PermaCycle

Rolling a tread between People and Permaculture


6 Comments

(Noun) The Hood: (Definition) a Neighborhood Without Neighbors

By Jasmine Wilborne

I want to live in an actual neighborhood. It sounds really cheesy to say this, but I want to be able to wave to the people who walk on the street and know them by name. I want to be invited to my neighbor’s holiday party. I want to know the intimate details of what is going on in each other’s households. I want to answer the door to a neighbor in tears and be able to guide her to our family room to talk it out. I want to know the people on my block and I want to know that they know me. Simply, I want to be connected to the people on the small block I live on.

But that world is only a dream for me-for now.

The beauty of the eco-village movement- and mind you all that I know about the eco-village movement is from little articles here and there that I have independently read and from Seth’s own personal experience at Sirius in MA- is that it reconnects people to each other and to the land. Currently, there are so many factors that have severed the human from really feeling connected to the earth that an exhaustive list would be impossible to make. Eco-village’s are created by individuals of shared minds who are hungry to re-establish wholesome agriculture and wholesome community. This is what I find beautiful.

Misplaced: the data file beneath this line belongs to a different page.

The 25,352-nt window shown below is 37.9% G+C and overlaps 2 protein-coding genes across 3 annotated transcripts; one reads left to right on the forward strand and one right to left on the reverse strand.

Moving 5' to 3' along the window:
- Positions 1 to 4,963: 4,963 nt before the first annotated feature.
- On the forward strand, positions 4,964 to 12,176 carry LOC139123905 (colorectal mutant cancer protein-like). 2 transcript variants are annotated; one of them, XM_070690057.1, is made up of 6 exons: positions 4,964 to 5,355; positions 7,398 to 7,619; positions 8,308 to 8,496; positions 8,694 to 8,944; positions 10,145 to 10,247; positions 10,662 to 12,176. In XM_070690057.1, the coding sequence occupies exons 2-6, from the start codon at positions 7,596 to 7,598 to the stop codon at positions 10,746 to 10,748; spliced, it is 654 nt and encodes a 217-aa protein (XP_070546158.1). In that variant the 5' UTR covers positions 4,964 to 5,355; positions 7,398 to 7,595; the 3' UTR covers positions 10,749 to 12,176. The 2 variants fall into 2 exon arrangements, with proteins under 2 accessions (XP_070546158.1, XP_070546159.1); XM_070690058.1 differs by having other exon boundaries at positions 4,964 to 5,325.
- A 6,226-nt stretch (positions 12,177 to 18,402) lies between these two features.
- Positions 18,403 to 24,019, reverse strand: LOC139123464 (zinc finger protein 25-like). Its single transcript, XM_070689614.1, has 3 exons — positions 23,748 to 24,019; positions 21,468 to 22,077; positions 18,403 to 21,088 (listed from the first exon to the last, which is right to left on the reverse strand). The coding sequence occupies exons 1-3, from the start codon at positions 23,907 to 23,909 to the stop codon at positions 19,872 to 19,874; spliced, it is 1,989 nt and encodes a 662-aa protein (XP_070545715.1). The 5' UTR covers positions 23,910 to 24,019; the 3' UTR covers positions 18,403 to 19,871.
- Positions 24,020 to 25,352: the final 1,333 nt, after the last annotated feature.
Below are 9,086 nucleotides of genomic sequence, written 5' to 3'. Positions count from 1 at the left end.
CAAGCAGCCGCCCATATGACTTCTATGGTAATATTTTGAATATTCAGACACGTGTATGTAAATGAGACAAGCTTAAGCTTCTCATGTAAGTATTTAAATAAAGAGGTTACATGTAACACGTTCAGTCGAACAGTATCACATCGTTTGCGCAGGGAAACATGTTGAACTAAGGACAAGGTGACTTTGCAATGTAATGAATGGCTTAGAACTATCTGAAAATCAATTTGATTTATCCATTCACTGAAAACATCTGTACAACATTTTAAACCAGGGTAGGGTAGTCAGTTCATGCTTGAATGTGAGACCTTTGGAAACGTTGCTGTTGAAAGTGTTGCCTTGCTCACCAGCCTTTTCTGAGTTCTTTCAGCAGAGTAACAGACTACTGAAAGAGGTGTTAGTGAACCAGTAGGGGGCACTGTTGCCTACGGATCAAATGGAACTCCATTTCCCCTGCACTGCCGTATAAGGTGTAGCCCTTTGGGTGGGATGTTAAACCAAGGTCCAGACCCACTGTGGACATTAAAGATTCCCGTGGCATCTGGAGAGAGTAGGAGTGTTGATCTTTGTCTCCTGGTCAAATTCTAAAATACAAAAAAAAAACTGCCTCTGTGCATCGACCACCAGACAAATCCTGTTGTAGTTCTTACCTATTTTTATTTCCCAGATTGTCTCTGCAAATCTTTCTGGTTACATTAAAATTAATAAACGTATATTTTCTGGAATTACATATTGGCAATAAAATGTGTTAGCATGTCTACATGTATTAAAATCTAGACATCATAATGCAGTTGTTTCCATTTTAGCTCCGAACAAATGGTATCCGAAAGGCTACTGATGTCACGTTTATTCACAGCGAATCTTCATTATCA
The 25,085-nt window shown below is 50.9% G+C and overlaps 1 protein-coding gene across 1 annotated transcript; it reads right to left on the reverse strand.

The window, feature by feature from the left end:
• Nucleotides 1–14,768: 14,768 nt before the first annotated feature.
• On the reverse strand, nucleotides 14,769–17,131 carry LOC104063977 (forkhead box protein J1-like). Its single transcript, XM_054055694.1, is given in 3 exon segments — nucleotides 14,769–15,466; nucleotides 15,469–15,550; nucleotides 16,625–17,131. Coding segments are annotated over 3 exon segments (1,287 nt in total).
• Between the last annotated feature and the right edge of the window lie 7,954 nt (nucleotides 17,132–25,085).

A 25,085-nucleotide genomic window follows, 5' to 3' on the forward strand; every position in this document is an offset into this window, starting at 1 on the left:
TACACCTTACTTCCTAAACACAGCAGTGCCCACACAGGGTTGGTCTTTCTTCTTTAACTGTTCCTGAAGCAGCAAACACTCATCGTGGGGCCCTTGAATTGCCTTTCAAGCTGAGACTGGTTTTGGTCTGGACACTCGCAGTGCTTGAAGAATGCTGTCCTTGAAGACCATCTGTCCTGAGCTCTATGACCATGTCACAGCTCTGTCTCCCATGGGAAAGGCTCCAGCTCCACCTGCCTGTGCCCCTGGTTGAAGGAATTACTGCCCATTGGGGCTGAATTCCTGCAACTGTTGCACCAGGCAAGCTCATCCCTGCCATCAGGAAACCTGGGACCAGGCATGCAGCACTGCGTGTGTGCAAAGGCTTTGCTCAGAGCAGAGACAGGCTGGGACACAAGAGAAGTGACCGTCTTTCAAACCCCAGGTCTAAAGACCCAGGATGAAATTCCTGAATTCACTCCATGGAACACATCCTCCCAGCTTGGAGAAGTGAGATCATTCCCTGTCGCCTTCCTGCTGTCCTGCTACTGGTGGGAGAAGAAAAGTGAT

But I do not believe that the eco-village movement is the answer to the serious problems which are damaging and growing in our society like: gentrification in cities, fossil fuel usage, the era of the dispensable human (everyone is replaceable in a capitalistic society) and the polarization between people to, name a few.

Instead, I think the eco-village movement seeks to provide an experimental vision of what could be. Well duh, that is because they are experimental! Haha.

I’ve been grappling with the following questions:

1. I define community as people who are bound to one another by geographical location–specifically where they live- and who depend on each other for survival, support and the meeting of basic needs. In a society where basic needs are met outside of one’s immediate home, how can community be re-established?

2. There are huge disparities between neighborhoods. For instance, in one city  one neighborhood can be wealthy and another can be poor. If my definition of community in Question 1 was to be actualized in poor communities, what barriers will present themselves as the new found community were to grow as one seeing that they often cannot meet their basic needs without government assistance? Will wealthier communities have an easier time creating community defined in Question 1, or will they have a harder time seeing that they do not need to depend on one another to meet their needs?

3.Is it bad to “allow” homogeneous communities? I ask this because I don’t believe that there is anything wrong with homogeneous communities as long as they are open to others. BUT I think the problem with homogeneous communities is that xenophobia ARISES from them! Haha. So I guess have a dilemma. I want people to be with the people they want to be with, while also inviting them to be open to others. I’m thinking like a cell. A cell’s walls are semi-permeable— so maybe the communities can be to!